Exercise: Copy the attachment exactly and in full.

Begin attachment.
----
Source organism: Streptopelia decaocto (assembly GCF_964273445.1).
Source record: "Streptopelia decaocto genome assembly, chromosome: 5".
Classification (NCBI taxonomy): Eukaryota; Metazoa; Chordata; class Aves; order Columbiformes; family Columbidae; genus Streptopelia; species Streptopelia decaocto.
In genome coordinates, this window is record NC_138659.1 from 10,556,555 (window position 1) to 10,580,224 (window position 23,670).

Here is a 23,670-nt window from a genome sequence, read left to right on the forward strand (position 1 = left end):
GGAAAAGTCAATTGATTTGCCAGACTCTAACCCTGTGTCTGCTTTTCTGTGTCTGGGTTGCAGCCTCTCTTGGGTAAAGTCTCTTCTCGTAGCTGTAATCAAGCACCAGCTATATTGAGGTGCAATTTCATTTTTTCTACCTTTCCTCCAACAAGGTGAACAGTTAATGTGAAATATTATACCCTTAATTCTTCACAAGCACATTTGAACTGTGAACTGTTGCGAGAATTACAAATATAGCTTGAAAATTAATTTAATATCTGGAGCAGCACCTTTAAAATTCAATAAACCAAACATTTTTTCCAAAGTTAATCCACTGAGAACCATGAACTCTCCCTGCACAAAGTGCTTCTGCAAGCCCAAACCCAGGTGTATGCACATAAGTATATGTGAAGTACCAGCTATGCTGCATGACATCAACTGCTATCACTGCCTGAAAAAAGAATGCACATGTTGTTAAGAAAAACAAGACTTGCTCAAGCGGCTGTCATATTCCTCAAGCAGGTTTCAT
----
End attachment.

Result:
Source organism: Streptopelia decaocto (assembly GCF_964273445.1).
Source record: "Streptopelia decaocto genome assembly, chromosome: 5".
Classification (NCBI taxonomy): Eukaryota; Metazoa; Chordata; class Aves; order Columbiformes; family Columbidae; genus Streptopelia; species Streptopelia decaocto.
In genome coordinates, this window is record NC_138659.1 from 10,556,555 (window position 1) to 10,580,224 (window position 23,670).

Here is a 23,670-nt window from a genome sequence, read left to right on the forward strand (position 1 = left end):
GGAAAAGTCAATTGATTTGCCAGACTCTAACCCTGTGTCTGCTTTTCTGTGTCTGGGTTGCAGCCTCTCTTGGGTAAAGTCTCTTCTCGTAGCTGTAATCAAGCACCAGCTATATTGAGGTGCAATTTCATTTTTTCTACCTTTCCTCCAACAAGGTGAACAGTTAATGTGAAATATTATACCCTTAATTCTTCACAAGCACATTTGAACTGTGAACTGTTGCGAGAATTACAAATATAGCTTGAAAATTAATTTAATATCTGGAGCAGCACCTTTAAAATTCAATAAACCAAACATTTTTTCCAAAGTTAATCCACTGAGAACCATGAACTCTCCCTGCACAAAGTGCTTCTGCAAGCCCAAACCCAGGTGTATGCACATAAGTATATGTGAAGTACCAGCTATGCTGCATGACATCAACTGCTATCACTGCCTGAAAAAAGAATGCACATGTTGTTAAGAAAAACAAGACTTGCTCAAGCGGCTGTCATATTCCTCAAGCAGGTTTCAT